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Jane Burton, Jason Rajsic, Geoffrey Woodman; ABC, Easy as CDA: The contralateral delay activity robustly tracks the storage of letters in visual working memory. Journal of Vision 2018;18(10):111. doi: 10.1167/18.10.111.
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© ARVO (1962-2015); The Authors (2016-present)
Electrophysiological studies have demonstrated that the maintenance of items in visual working memory is indexed by the contralateral delay activity (CDA). The CDA is modulated by the set size of the memory array, with larger CDA amplitudes as set size increases, plateauing at visual working memory capacity. Investigations of the CDA have primarily utilized simple visual items, such as colored squares, or picture stimuli. Despite the frequent use of letter stimuli in seminal investigations of visual attention and memory, it is unknown whether visual working memory for letters also elicits a typical load-sensitive CDA. Given their close associations with language and phonological codes, it is possible that participants store letter stimuli phonologically, and not visually. The purpose of this study was to use the CDA to determine whether letter stimuli tend to be stored visually or verbally in a change-detection task. Participants completed a standard visual change-detection task while their electroencephalography (EEG) was recorded. Stimuli comprised either colored squares or uppercase consonants. Behavioral accuracy of change detection decreased with increasing set size for both colored squares and letter stimuli. The ERPs showed that a CDA was present for both colored squares and letter memory arrays, as were the capacity limited set-size effects for both types of stimuli, suggesting that letters did not appear to be phonologically recoded. These results suggest that, despite their verbal associations, letters also elicit the electrophysiological marker of visual working memory encoding and storage.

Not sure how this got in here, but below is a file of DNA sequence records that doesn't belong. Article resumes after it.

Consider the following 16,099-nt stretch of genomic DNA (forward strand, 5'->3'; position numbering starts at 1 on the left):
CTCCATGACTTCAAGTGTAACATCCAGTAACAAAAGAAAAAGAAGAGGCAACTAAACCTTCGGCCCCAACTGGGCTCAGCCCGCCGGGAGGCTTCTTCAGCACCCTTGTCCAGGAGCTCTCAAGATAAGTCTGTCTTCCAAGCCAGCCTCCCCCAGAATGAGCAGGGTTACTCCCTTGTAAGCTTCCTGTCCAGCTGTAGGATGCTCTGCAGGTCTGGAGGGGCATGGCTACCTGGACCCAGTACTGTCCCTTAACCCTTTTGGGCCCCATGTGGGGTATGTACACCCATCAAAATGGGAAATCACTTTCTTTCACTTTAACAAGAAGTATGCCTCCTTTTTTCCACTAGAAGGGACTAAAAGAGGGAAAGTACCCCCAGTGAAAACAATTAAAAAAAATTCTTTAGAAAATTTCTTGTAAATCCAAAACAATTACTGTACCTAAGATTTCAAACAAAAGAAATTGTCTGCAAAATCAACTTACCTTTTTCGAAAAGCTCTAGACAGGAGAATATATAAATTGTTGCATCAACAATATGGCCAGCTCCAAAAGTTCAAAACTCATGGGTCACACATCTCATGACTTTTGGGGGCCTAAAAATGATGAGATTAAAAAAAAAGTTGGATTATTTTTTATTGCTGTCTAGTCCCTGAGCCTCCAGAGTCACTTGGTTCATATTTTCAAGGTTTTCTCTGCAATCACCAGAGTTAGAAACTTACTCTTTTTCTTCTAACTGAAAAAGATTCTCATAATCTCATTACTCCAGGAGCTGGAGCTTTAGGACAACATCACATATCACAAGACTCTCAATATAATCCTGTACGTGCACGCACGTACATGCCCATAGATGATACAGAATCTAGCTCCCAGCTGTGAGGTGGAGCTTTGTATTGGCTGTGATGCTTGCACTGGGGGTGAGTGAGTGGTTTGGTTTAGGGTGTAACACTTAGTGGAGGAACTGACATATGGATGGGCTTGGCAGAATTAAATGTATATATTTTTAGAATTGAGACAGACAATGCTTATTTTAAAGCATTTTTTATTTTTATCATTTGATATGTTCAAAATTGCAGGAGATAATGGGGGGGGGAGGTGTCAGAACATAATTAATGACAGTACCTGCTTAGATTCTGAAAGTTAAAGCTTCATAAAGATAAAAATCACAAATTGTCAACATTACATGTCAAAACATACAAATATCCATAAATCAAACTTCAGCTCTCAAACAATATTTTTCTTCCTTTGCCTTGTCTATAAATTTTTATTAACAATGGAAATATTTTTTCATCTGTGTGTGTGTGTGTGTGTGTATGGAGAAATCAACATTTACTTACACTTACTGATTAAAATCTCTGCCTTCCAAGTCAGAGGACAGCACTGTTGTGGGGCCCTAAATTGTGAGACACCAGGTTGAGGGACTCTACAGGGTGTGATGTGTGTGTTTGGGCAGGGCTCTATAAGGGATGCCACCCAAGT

Meeting abstract presented at VSS 2018
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